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Virginia college students travel to Kansas City during spring break to volunteer at homeless shelter

JMU Students with soil.jpg
Posted at 6:04 PM, Mar 16, 2023
and last updated 2023-03-16 19:28:53-04

KANSAS CITY, Mo — A group of college students from Virginia are in Kansas City this week, volunteering their time at a local homeless shelter for mothers and children.

Sheffield Place has maintained its partnership with James Madison University for over 20 years. A group of students comes to the shelter every spring break for experiential learning to supplement their degrees.

Many of the students in this year’s group are studying clinical psychology.

“We live in a pretty rural part of Virginia, so the needs, even though there are similar issues, the needs are different and the root causes are a little different. So it’s definitely been worth it,” said first-year graduate student Tara Pollnitz.

This year, six students have traveled hundreds of miles from home to learn from industry experts, work with clients and roll up their sleeves around the shelter. They have opted-in on an alternative spring break where students travel worldwide and immerse themselves in helping community-identified needs.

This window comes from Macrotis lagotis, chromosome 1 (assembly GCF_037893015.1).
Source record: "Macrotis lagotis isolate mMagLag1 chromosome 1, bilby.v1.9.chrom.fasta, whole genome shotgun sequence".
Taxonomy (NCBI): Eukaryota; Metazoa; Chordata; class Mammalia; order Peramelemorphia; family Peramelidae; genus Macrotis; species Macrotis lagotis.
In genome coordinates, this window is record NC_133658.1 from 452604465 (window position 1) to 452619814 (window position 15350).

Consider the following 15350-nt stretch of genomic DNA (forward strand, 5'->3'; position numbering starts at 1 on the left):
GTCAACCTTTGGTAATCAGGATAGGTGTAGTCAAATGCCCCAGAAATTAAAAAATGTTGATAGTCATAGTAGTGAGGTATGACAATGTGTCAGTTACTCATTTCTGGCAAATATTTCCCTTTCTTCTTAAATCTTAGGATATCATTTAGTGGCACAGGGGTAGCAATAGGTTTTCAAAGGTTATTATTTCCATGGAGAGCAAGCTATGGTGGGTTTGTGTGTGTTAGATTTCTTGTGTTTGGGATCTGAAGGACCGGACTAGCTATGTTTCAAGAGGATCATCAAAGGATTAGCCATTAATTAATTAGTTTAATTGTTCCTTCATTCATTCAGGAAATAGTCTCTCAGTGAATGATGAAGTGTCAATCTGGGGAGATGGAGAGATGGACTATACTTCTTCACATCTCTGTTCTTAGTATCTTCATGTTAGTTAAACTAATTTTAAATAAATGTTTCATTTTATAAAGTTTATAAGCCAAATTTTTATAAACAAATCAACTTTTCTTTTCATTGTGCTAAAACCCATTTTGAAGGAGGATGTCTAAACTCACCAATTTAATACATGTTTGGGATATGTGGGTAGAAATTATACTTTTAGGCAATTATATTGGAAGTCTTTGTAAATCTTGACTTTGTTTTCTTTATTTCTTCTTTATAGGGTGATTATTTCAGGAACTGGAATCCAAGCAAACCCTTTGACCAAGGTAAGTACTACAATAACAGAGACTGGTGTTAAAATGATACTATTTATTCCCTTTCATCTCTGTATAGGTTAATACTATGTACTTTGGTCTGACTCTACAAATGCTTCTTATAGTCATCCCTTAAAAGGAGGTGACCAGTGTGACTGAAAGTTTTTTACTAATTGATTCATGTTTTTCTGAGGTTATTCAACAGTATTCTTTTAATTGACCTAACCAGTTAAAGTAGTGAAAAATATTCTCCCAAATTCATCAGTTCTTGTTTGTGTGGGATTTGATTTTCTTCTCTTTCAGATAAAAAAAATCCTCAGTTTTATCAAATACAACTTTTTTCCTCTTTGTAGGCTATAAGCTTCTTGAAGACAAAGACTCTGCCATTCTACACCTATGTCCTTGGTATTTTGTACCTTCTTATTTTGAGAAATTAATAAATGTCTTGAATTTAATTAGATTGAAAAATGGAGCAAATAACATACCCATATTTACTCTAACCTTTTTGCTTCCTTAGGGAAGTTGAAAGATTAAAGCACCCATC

“We feel being able to engage in service allows us to truly see what social issues look like on the ground, at the ground level,” said student Christopher Johnson.

Reports from 2022 show 97% of mothers had addiction issues, a third of them had felonies and 84% of families came from domestic violence situations.

“So last year, all of our moms had mental health diagnosis, they all lived below the poverty line and in fact, 94% of our moms, the income they reported was between 0 and 10 grand annually,” said CEO and President of Sheffield Place, Kelly Welch.

Working with the clients has changed how Pollnitz wants to approach solutions in her field. Both Pollnitz and Johnson have been impressed by the shelter’s holistic approach to healing and self-sufficiency.

They hope their takeaways here can help reshape how people think about and approach systemic issues.

“It is important to just get people off the streets, but I think the void Sheffield Place is doing its part in filling is bridging the gap between being in that immediate situation and reaching self-sufficiency,” said Pollnitz. “Everyone is an individual, even people who have faced similar things in their lives, there’s no one size fits all recipe that gonna do it for everyone.”